[2] R.J.Petersen, J. Memb. Sci., 83 (1993) 81. [3] W.G. Light, H.C. Chu and C.N. Tran, Desalination, 64 (1987) 411. [4] J.E. Tomaschke, U.S. Pats. 4,872,984 ,Oct 10, 1989, and 4,948,507, Aug 14, 1991. [5] J.E. Cadotte, in: D.R. Lloyd, ed., Material Science of Synthetic Membranes, ACS Symposium Series 269, 1985 p. 273. [6] J.E. Cadotte, U.S. Patent 4,277,344, July 7, 1981. [7] H.H. Hoehn, in: D.R.Lloyd, ed., Material Science of Synthetic Membranes, ACS Symposium Series ,269, 1985 p. 81. [8[ K. Asfardjani, Y. Segul, Y. Aurelle and N. Abidine, J. Appl. Polym. Sci., 43 (1993) 271. [9] J.Y. Lai and Y.C. Chao, J. Appl. Polym. Sci., 39 (1990) 2293. [I0] S. Takigami, F. Kobayashi and Y. Nakamura, J. Polym, Sci., Part A: Polym. Chem., 25 (1987) 63. [11] F. Vigo and C. Uliana, J. Appl. Polym. Sci., 38 (1989) 1197. [12] F. F. Stengaard, Desalination, 70 (1988) 207. [13] M. Nystrom and P. Jarvinen, J. Membr. Sci., 60 (1991) 275. [14] A. Dimov and M.A. Islam, J. Membr. Sci., 50 (1990) 97. [15] A. Dimov and M.A. Islam, J. Appl. Polym. Sci., 42 (1991) 1285. [16] A. Higuchi, N. Iwata and T. Nakagawa, J. Appl. Polym. Sci., 40 (1990) 709. [17] T. Sano, T. Shimomura and I. Murase, US Patent No. 4,268,662, 1981. [18] J.M. Mohr, D.R. Paul, T.E. Mlsna and R.J .Lagow, J. Membr. Sci., 55 (1991) 131. [19] J.M. Mohr, D.R. Paul, Y. Taru, T.E. Mlsna and R.J. Lagow, J. of Memb. Sci, 55 (1991) 149. [20] J.M. Mohr, D.R. Paul, I. Pinnau and W.J. Koros, J. Membr. Sci., 56 (1991) 77. [21] M.E. Rezac, J.D. Le Roux, H. Chen, D.R. Paul and W.J. Koros, J. Membr. Sci., 90 (1994) 213. [22] A. Kulkami, D. Mukherjee, D. Mukherjee and W.N. Gill, Chem. Eng. Commun., 129 (1994) 53. [23] D. Mukherjee, A. Kulkami, A, Chawla and W.N. Gill, Chem. Eng. Commun., 130 (1995) 127. [24] D. Mukherjee, A. Kulkami and W.N. Gill, J. Memb. Sci., 97 (1994) 231. [25] R.H. Sedath, D.R. Taylor and N.N. Li, Sci.and Tech., 28(1-3) (1993) 255. [26] M. Oldani and G. Schock, J. Membr. Sci., 43 (1989) 243. [27] J. Lukas and V Tyrackova, J. Membr. Sci., 58 (1991) 49. [28] K. Kim and A.G. Fane, J. Membr. Sci., 88 (1994) 103. [29] K.J. Kim, M.R. Dickson, A.G. Fane and C.J.D. Fell,

249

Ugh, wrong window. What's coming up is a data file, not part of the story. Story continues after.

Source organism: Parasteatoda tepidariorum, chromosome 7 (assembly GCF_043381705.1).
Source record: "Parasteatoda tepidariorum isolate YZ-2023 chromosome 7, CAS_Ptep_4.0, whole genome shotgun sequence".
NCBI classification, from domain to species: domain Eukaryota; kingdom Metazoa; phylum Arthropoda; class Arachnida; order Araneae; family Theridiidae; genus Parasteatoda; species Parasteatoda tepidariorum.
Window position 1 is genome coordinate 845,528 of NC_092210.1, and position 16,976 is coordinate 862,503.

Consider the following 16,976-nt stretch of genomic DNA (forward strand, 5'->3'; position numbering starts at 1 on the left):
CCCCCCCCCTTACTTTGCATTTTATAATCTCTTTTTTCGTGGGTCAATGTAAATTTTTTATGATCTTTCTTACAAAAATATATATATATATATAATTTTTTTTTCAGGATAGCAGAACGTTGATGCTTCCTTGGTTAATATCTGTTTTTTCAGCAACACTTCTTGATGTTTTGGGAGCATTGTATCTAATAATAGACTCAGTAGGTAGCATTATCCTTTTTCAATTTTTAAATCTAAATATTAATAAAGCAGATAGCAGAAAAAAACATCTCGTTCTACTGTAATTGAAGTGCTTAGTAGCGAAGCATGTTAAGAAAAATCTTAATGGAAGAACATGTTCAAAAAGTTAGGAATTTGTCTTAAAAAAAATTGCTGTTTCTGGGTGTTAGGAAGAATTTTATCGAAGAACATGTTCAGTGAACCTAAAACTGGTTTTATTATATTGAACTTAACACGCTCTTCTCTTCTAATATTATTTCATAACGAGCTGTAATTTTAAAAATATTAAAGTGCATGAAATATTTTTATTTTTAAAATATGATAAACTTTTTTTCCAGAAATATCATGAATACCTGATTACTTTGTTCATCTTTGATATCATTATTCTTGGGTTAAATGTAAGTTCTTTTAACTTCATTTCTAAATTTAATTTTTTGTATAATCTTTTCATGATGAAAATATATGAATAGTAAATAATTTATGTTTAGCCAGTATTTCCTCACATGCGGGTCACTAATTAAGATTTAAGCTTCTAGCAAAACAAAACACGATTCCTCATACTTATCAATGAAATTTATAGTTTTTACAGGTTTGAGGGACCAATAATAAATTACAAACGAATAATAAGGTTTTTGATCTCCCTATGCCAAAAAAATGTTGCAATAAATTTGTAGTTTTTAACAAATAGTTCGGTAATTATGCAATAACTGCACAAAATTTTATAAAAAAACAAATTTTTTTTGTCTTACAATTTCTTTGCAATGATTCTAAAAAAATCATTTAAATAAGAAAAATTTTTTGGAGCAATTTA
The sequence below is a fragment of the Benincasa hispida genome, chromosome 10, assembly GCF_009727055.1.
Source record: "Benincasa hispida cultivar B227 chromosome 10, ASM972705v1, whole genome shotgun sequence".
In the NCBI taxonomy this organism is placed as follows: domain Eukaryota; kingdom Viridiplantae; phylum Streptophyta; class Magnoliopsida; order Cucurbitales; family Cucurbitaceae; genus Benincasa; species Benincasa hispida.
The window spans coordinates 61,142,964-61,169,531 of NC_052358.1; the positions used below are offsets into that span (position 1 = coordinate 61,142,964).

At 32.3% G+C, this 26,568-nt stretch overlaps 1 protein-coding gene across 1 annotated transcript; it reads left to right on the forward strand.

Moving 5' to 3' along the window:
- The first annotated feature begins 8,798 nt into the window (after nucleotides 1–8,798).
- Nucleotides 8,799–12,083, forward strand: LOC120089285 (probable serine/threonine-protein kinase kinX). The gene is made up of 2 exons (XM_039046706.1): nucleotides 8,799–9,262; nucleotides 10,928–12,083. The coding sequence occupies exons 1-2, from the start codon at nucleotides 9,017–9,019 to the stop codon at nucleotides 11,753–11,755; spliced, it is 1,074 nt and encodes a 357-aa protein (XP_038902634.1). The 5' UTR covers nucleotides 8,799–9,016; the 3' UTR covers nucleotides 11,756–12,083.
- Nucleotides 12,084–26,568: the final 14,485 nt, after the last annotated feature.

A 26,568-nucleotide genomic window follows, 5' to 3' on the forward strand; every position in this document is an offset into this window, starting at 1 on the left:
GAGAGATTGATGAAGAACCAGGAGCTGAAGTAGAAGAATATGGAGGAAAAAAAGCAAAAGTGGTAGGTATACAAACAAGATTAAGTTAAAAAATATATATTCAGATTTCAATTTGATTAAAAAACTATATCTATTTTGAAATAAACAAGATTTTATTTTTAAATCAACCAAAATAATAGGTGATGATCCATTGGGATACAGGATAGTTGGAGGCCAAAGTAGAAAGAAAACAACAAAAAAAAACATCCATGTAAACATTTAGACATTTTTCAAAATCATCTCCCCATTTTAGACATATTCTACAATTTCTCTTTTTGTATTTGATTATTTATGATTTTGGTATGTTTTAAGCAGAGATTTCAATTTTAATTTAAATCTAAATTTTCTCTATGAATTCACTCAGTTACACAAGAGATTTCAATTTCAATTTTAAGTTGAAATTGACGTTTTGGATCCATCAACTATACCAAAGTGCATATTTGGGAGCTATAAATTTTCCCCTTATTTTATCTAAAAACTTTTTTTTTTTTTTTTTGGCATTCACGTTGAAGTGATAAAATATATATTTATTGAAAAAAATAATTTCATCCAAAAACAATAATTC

J. of Microscopy, 162 (1991) 403. [30] C.R. Bartels, J.of Memb. Sci., 45 (1989) 225. [31] J.M. Mohr, D.R. Paul, Y. Tam, T.E. Mlsna and R.J. Lagow, J. of Applied Poly. Sci., 42 (1991) 2509. [32] J.D. LeRoux, D.R. Paul, M.F. Arendt, Y. Yuan and I. Cabasso, J.of Memb. Sci., 90 (1994) 37. [33] M. Fontyn, B.H. Bijsterbosch and K. Van't Riet, J. Membr. Sci., 36 (1987) 141. [34] D.T. Clark, Pure & Applied Chem., 54(2) (1982) 415. [35] D.T. Clark, Adv. Polym. Sci., 24 (1977) 125. [36] D.T. Clark and W.J. Feast, J. Macromol. Sci., -Revs. Macromol. Chem., C12(2) (1975) 191. [37] W. Zhang and B. Hallstrom, Desalination, 79 (1990) I. [38] W. Zhang, M. Wahlgren. and B. Sivik, Desalination, 72 (1989)263. [39] W.C. Hamilton, J. Colloid Interface Sci., 40(2) (1972) 219. [40] R.M. McDonogh, C.J.D. Fell and A.G. Fane, J. Memb. Sci., 31 (1987) 321. [41] C.W. Yao, R.P. Burford, A.G. Fane, C.J.D. Fell and R.M. McDonogh, J. Appl. Polym. Sci., 34 (1987) 399. [42] J.I. Kroschwitz, ed., Encyclopedia of Polym. Sci. and Eng., Vol ll,Wiley-Interscience, 1988, pp 381-409. [43] E.M. Fettes, ed., Chemical Reactions of Polymers, Vol. 19, Interscience, 1964, p. 561. [44] S..M. Aharoni, J. Appl. Polym. Sci., 45 (1992) 813. [45] K.O. Patten Jr. and L. Andrews, J. Phys. Chem., 90 (1986) 1073. [46] R.B. Bohn and L. Andrews, J. Phys. Chem., 93 (1989) 5684. [47] A.H. Ellison and W.A. Zisman, J.Phys. Chem., 58 (1954) 260. [48] A.F.M. Barton, Handbook of Solubility and Other Cohesion Parameters, CRC, Boca Raton, FL,1983. [49] D.K. Owens and R.C. Wendt, J. Appl. Polym. Sci., 13 (1969) 1741. [50] L.J. Broadbelt, S. Dziennik and M.T. Klein, Polym. Degrad. Stab., 44 (1994) 137. [51] L.J. Broadbelt, A. Chu. and M.T. Klein, Polym. Degrad. Stab., 45 (1994) 57. [52] R.F. Fibiger, J. Colucci, D.J. Forgach, R.A. Wessling and D.L. Schmidt, U.S. Patents 4,828,700, 1989, 4,894,165, 1990, 4,909,943, 1990. [53] H. Wood and S. Sourirajan, J. Colloid Interface Sci., 149(1) (1992) 105. [54] E.A. Gmlke, in: Polymer Handbook, 3rd. ed. J. Brandrup and E.H. Immergut, eds., Wiley, N.Y, 1989. [55] R.E. Kesting, Synthetic Polymeric Membranes: A Structural Perspective, Chap. 5 , Wiley 1985. [56] G.L. Brown, J. Polym. Sci., 22 (1956) 423.